Given Arthur Rhodes’s career numbers against the sweet swing of the great Mickey Mantle, Tony LaRussa attempted to capitalize on that experience by bringing the 75-year-old LOOGY in to face the sweet swing of the great Josh Hamilton with two runners in scoring position and nobody out. Hamilton hit the game tying sacrifice fly to deep right, sending Kinsler to the plate while Elvis and his baserunning intelligence and incomplete facial hair system took third base on the play. With a clean shave on the face of Michael Young, Tony LaRussa quickly called Lance Lynn and his wilderness-approved beard to the mound to keep the game locked in a draw. Young and his baby-smooth face were able to extend at the plate, taking a hairy offering to the deeper part of right/center, easily allowing Andrus to score the go-ahead run.

The power of the RBI suggests Hamilton and Young are heroes, but the aggressive legs of Kinsler and Andrus set the scene and forced the Cardinals to react to their creation.  Rangers’ closer Neftali Feliz and his own incomplete facial hair system put the tying man on base to start the bottom of the ninth, but the intensity of his arsenal proved to be too intense for the less-than-intense part of the Cardinals’ lineup, sending Texas back to Texas with a split and setting up a pivotal game three back in Arlington.

Track #3: Paul McCartney: “Uncle Albert/Admiral Hasley”
“We're so sorry, uncle Albert,
We're so sorry if we caused you any pain.
We're so sorry, uncle Albert,
But there's no one left at home
And I believe I'm gonna rain.”

Before game three, the Rangers had a meeting and decided to stick pins into a Pujols voodoo doll in order to inflict weakness; hoping for the same results found by that weird child Prince in Temple of Doom. With each subsequent prick, the Rangers thought they were weakening their greatest opponent, knowing that a diminished Pujols could lead the Rangers to a victory parade through the streets of North Texas. After feeling the cosmic pricks tickle the delicate Dominican skin on his powerful Dominican arms and torso, Pujols grew wise to the plan and decided to punish the Rangers accordingly. All of this is true*.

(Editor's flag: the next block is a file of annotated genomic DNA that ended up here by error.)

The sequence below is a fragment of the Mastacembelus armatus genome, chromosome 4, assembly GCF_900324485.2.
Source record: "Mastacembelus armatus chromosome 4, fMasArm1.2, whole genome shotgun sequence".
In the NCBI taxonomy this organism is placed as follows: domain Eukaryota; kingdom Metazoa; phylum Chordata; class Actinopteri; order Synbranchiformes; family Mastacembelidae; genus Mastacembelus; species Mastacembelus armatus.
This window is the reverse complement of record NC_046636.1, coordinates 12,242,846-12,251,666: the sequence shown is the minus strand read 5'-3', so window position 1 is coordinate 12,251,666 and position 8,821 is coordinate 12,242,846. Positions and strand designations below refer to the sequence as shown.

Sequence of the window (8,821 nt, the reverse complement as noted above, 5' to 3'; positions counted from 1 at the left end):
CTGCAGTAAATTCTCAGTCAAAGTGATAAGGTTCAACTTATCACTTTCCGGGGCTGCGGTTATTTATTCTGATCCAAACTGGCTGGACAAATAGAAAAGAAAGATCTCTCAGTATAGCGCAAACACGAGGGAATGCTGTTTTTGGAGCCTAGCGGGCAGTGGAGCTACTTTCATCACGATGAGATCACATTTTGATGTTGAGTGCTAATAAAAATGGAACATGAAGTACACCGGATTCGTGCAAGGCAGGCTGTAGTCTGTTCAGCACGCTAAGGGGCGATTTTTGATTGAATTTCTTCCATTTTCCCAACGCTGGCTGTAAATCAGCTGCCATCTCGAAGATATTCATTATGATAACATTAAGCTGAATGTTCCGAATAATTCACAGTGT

*Except for the parts about the voodoo doll, the pricking of the voodoo doll, the harmful intentions of the Rangers, and the awareness and subsequent reaction to the intentions by Pujols.

Newborn intellectual Matt Harrison stood on the bump ready to challenge the Cardinals with his newfound academic prowess and plus arsenal, hoping to improve upon his solid-average performance in the ALDS and his fringe-average performance in the ALCS. Harrison struggled with command, and the defense playing behind him struggled with everything else, as the ferocious autodidact failed to survive the fourth inning with the hits and errors combining forces to plate four runs, putting the Rangers in an early five-run hole.

In the bottom of the fourth, Mikey Baseball Player and Nelson Cruz each hit home runs, chipping three runs away from the deficit and putting the Rangers back in the game, and the crowd was hungry for the succulent fat that an improbable come-from-behind victory would provide. With Harrison reading a book in the shower, Scott Feldman was called upon to restrict the flow of runs and use his sharp arsenal to silence the loquacious bats of the Cardinals; leading up to this appearance, (Feldman) had been enjoying the freedom offered by his Rumspringa, and based on the quality of his recent performance in relief, many were already forecasting the Amish-friendly pitcher as a rotation piece for 2012. Unfortunately, the fan base built that barn on fantasy and hope; reality hit the Rangers in the fifth, as Jebediah Feldman and his butter-churning beard let the game (once again) jump out of reach for the home team, allowing three runs to score in the inning.  The score was now 8-3, and Rangers’ fans started eating despair by the barrel.

With the team’s back against the wall and the crowd drowning in their own trans fat intake, the offense once again sliced the deficit, scoring three more runs on four more hits, with Miguel de la Leadership once again leading the charge, doubling in a run and eventually scoring on a sacrifice fly. 8-6. The crowd’s voice returned to full-throat, and the improbable come from behind victory was looking somewhat probable, as the Rangers started to look like a team that couldn’t be put away. A team that wouldn’t die.